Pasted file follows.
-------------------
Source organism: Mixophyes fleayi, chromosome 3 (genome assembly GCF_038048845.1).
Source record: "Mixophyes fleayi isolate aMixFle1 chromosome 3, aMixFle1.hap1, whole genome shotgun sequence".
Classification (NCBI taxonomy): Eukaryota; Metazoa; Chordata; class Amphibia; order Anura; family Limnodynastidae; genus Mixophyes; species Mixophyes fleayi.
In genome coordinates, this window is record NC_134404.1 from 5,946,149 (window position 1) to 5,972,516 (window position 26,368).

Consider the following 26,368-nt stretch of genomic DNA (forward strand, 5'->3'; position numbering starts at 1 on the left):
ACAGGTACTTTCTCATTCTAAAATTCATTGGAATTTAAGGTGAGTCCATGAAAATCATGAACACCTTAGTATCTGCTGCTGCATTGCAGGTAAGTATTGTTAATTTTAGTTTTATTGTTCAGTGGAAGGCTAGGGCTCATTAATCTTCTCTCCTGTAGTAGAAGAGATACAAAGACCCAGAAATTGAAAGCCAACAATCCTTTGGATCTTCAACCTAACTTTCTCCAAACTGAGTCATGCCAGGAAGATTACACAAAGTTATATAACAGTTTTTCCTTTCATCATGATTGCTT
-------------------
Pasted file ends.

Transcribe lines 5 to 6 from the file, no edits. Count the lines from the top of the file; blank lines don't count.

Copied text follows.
Consider the following 26,368-nt stretch of genomic DNA (forward strand, 5'->3'; position numbering starts at 1 on the left):
ACAGGTACTTTCTCATTCTAAAATTCATTGGAATTTAAGGTGAGTCCATGAAAATCATGAACACCTTAGTATCTGCTGCTGCATTGCAGGTAAGTATTGTTAATTTTAGTTTTATTGTTCAGTGGAAGGCTAGGGCTCATTAATCTTCTCTCCTGTAGTAGAAGAGATACAAAGACCCAGAAATTGAAAGCCAACAATCCTTTGGATCTTCAACCTAACTTTCTCCAAACTGAGTCATGCCAGGAAGATTACACAAAGTTATATAACAGTTTTTCCTTTCATCATGATTGCTT